With a number of family members now living in New York City, including several of my grandchildren, I’m up there for a week at a time, once, sometimes even twice a month.  The differences are vast to say the least.  Let’s start with my five “Fs.”  Food, family, faith, fixin’ flats, and football.

Food? Sure there are great number of good bistros and cafes in New York.  But the cost of a decent meal is twice what you would pay for the best dining in New Orleans or in a number of first-rate south Louisiana restaurants. And these “fine dining” establishments seem to think flavoring their food consists of sprinkling on some salt and pepper.  It’s rare to find the Cajun holy trinity of seasonings (bell pepper (poivron), onion and celery) in New York Cuisine.

Family seems to play a more significant role for residents of Louisiana, where you find the highest percentage of those still living in the state of their birth.  Your friends want to know about how “your mama and them” are doing. An active family life is very much the Louisiana way, and this creates a happy environment.   In New York City, you find waves of newcomers who have heeded Frank Sinatra’s call that if you can make it there, you can make it anywhere.  But hundreds of thousands make a long commute each day from outside the city because of the high cost of just about everything.  Most New Yorkers I have come to know are transplants and have immediate family members that live a great distance away.

Faith matters more in the Bayou State. A recent Gallop poll found that 54% of Louisianans consider themselves quite religious.  In New York, the number is 32%.  Local pastors tell me that church attendance is up, particularly in Catholic and Pentecostal ministries.  African American church attendance has always been high down our way.  Faith brings contentment, and this leads to more happiness.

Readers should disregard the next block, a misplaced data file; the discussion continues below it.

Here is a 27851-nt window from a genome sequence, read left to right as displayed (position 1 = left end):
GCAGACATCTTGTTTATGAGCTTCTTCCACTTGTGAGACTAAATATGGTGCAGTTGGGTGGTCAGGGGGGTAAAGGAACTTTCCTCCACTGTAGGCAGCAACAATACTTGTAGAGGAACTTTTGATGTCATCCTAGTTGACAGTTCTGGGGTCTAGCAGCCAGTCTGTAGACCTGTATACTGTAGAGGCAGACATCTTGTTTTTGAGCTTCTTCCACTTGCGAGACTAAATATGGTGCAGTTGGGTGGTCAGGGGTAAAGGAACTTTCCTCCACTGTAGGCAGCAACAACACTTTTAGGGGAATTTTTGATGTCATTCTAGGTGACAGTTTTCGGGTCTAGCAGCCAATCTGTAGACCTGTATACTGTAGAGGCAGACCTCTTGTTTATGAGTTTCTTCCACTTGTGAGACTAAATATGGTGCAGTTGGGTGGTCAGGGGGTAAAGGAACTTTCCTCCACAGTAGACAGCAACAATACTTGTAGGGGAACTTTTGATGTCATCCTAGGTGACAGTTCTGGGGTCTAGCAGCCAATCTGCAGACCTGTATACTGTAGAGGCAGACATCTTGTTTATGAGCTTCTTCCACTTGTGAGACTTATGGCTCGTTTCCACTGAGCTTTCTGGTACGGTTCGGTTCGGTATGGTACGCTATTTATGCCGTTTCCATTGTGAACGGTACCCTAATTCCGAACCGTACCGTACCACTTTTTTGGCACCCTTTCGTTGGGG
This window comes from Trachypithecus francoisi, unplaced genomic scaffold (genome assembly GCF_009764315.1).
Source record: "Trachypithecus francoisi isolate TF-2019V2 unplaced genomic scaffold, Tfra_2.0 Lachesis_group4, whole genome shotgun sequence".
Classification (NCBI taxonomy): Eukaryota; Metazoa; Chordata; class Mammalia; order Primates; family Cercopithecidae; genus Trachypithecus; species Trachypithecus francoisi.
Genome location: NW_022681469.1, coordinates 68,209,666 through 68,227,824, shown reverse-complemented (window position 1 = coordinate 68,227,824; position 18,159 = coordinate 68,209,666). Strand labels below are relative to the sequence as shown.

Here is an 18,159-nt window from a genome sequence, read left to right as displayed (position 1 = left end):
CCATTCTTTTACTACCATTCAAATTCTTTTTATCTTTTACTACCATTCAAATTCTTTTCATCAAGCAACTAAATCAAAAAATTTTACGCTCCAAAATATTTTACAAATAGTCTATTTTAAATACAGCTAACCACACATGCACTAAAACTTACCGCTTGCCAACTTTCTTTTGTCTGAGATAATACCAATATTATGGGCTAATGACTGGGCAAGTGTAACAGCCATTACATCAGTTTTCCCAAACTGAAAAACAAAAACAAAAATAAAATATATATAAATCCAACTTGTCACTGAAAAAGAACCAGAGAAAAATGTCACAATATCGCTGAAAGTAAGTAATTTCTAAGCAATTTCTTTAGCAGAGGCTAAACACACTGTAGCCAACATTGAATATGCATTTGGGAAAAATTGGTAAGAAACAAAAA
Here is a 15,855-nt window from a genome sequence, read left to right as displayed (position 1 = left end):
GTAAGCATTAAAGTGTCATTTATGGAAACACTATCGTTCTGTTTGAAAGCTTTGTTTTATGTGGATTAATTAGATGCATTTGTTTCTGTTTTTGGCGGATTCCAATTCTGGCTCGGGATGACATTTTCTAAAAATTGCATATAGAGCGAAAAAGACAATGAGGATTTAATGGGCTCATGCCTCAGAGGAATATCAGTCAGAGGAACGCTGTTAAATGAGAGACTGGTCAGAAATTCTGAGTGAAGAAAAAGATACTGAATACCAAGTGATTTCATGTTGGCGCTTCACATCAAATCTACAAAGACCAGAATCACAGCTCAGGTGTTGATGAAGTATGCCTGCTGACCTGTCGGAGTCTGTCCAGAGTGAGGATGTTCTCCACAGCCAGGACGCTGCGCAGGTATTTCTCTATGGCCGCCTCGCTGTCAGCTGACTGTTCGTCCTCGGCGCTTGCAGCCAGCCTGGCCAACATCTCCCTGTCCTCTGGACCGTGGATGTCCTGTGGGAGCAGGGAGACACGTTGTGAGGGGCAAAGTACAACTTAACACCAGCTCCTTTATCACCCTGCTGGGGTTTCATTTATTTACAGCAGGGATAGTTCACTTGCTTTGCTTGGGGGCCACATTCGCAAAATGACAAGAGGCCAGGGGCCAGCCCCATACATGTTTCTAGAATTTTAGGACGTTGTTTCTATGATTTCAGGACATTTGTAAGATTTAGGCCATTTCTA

And how about fixin’ flats?  No, this is not just another Jeff Foxworthy humorous put down.  Folks down our way seem more self-sufficient.  Many have gardens, and neighbors pitch in more to lend a hand or volunteer for a good cause.  In New York, everyone seems too busy, too self absorbed -- oblivious to those beyond their own immediate circle.

The final “F” consumes most Louisianans this time of year.  September means football -- tailgating outside Tiger Stadium, heading to the Superdome to cheer on the Saints, and packing into Cajun Field at UL-Lafayette.  But it’s also a symbol for intense athletic participation at all ages, from high school sports to packed golf courses and barbeques on the weekends. Music has a life of its own all over the state. Locals in Louisiana are a lot more active outdoors than are New Yorkers, and this leads to more pleasure.

Sure, many folks in Louisiana have a multitude of problems.  And the state has a good way to go in dealing with education and healthcare troubles.  But within their limitations, Louisianans just do a better job of making the best of it.  If New Yorkers would spend some time down here, they would learn pretty quickly why the happiest cities in America are all located in Louisiana.


“This state has a depth that is simultaneously beyond words and yet as natural as breathing. How can a place be both other-worldly and completely pedestrian is beyond me; however, Louisiana manages to do it. Louisiana is spooky that way.”

Peace and Justice

Jim Brown

Jim Brown’s syndicated column appears each week in numerous newspapers throughout the nation and on websites worldwide.  You can read all his past columns and see continuing updates at  You can also hear Jim’s nationally syndicated radio show each Sunday morning from 9 am till 11:00 am, central time, on the Genesis Radio Network, with a live stream at